I can’t breathe. George Floyd’s last words, conveying, verbatim, Eric Garner’s last words, with echoes through a long chain of souls – Breonna Taylor, Michael Brown, Walter Scott, Freddie Grey, Jamar Clark, Alton Sterling, Stephon Clark and Botham Jean – is a testamentary call that should pierce every Muslim’s mind and heart.
If the chronic killing of Black Americans does not suffocate me, my relationship with the Divine is deeply deficient. The Messenger (peace and blessings be upon him) said: Allah does not show merciful-love to those who do not show merciful-love to mankind.
As a Muslim, let me listen to the message of George Floyd’s last words with the ears of my heart: I cannot breathe spiritually if any vestiges of racism remain in my words, deeds, conduct, will, emotions or thoughts.
Can a Muslim who truly seeks the Divine accept even a modicum of racism? No. It is a religious obligation – in legal terms, a farḍ ‘ain – for a Muslim to be anti-racist. Every single Muslim has a religious duty to purify his or her heart, mind and conduct from any trace of racism.
Is it a grave responsibility to ensure that my words, deeds, will, emotions and thoughts are not soiled with the stain of racism? Yes. It is. And this reality is definitively clear in Islam’s texts. The Qur’an emphasizes it powerfully, repeatedly, in the story of our genesis. The story of the creation, folly, fall and salvation of humanity is interstitched with the story of Shayṭān’s, or Satan’s, racist arrogance.
Shayṭān, whose name many scholars affirm means to be distant, becomes Shayṭān through his refusal to obey the Divine command to bow down to our Master Ādam (upon him be peace).
Shayṭān becomes Shayṭān because he obeys his base lower-self, or nafs – his own deadliest enemy. From this, I learn an essential intellectual, ethical and spiritual lesson. My nafs is my deadliest enemy, too. My nafs is more lethal to me than Shayṭān himself.
Shayṭān rationalizes his rejection of the Divine command with a false analogy. “I am better than him,” he says, “You created me from fire and You created him from clay.” Shayṭān is veiled from both his own and Adam’s spiritual reality. He sees form, but not spirit; he sees body, but not soul. Enslaved to his materialistic myopia, Shayṭān becomes history’s first racist.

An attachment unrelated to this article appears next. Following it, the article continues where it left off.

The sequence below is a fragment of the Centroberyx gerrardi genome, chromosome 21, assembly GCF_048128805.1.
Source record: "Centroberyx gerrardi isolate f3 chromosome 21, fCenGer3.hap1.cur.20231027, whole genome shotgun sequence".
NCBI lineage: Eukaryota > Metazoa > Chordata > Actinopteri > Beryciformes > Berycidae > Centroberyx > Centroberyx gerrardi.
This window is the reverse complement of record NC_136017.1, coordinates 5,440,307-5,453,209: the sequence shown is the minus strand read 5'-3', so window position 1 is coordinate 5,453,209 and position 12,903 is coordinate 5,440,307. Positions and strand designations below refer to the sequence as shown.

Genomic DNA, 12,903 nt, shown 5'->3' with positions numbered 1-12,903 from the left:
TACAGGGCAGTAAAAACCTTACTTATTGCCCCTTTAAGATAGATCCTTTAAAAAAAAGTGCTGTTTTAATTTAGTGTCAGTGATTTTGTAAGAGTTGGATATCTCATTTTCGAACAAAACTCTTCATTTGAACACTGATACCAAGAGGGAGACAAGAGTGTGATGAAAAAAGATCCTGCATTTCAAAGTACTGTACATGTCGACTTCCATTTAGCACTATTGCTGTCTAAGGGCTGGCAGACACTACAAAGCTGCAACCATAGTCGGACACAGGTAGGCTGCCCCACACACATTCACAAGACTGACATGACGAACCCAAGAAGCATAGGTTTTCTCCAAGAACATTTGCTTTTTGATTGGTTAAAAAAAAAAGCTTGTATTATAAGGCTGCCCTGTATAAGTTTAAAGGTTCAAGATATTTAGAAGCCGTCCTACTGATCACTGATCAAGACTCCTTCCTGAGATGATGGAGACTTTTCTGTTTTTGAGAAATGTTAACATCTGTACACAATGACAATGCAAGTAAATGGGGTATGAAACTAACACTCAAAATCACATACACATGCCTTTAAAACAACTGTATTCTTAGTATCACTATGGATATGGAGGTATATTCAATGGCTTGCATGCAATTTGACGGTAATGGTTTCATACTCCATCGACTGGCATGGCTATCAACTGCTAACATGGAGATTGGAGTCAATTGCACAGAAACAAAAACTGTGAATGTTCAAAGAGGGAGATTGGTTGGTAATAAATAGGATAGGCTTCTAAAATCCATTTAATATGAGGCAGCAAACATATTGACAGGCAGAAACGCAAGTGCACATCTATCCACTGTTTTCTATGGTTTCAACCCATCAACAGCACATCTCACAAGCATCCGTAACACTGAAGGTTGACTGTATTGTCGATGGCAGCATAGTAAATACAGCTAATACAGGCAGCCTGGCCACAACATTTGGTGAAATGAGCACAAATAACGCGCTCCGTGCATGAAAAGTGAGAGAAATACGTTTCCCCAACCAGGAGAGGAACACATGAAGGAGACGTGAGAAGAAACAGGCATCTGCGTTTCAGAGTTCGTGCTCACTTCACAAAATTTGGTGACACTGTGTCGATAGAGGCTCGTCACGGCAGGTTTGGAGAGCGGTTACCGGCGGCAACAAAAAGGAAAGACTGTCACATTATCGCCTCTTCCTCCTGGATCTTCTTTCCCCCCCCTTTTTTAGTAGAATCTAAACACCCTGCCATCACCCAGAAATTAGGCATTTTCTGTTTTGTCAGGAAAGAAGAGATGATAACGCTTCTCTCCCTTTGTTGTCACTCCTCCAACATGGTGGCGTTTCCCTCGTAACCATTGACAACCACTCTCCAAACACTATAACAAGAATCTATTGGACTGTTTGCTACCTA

And Shayṭān is no ordinary soul. He roamed in the assemblies of the angels. He falls from grace despite his tremendous spiritual knowledge and distinction. And here is his great tragedy. Once of the spiritually elect, he becomes spurned; once spiritually blessed, he becomes accursed.
His racism is a manifestation, a symptom, of an inner disease that he carried within. That ailment is kibr. The Messenger (peace and blessings be upon him) defined kibr as “looking down on others and rejecting the truth.” Kibr is untranslatable as a single English word. The closest approximations would be arrogant conceit, arrogant vanity, arrogant disdain and arrogant egotism.
The root of racism is kibr. And kibr is not only a cardinal disease of the heart. It is the first cardinal disease of the heart.
The Messenger (peace and blessings be upon him) stated that the one with a seed’s-worth of kibr in his or her heart will not enter Paradise. A speck of racism, and thus a speck of kibr, in the heart – not even in words, deeds or conduct – disqualifies one from immediate entry into eternal happiness. How grave is that?
And if a speck of kibr has this effect, it must contain an unspeakable potential for evil. In the Sharī‘ah, the categorization of a sin as minor or major is due to the harm it produces to the individual and collective good. Kibr is not a minor sin. It is an enormity. And not only that: It is of the gravest enormities.